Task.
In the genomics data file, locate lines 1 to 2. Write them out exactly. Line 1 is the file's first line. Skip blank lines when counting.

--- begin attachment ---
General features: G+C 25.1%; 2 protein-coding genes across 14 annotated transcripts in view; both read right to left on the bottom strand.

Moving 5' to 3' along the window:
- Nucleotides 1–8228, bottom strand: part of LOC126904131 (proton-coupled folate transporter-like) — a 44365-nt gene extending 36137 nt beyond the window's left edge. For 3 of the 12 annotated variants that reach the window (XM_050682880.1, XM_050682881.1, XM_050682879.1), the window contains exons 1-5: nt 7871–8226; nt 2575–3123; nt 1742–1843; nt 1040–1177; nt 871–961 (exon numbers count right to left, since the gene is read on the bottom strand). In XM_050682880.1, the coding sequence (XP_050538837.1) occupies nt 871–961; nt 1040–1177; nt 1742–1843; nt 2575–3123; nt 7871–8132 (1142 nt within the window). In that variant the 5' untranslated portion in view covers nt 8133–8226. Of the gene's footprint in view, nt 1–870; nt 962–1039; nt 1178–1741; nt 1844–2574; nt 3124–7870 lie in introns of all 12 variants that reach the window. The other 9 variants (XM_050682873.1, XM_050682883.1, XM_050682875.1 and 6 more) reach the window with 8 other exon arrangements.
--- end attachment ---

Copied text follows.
General features: G+C 25.1%; 2 protein-coding genes across 14 annotated transcripts in view; both read right to left on the bottom strand.

Moving 5' to 3' along the window: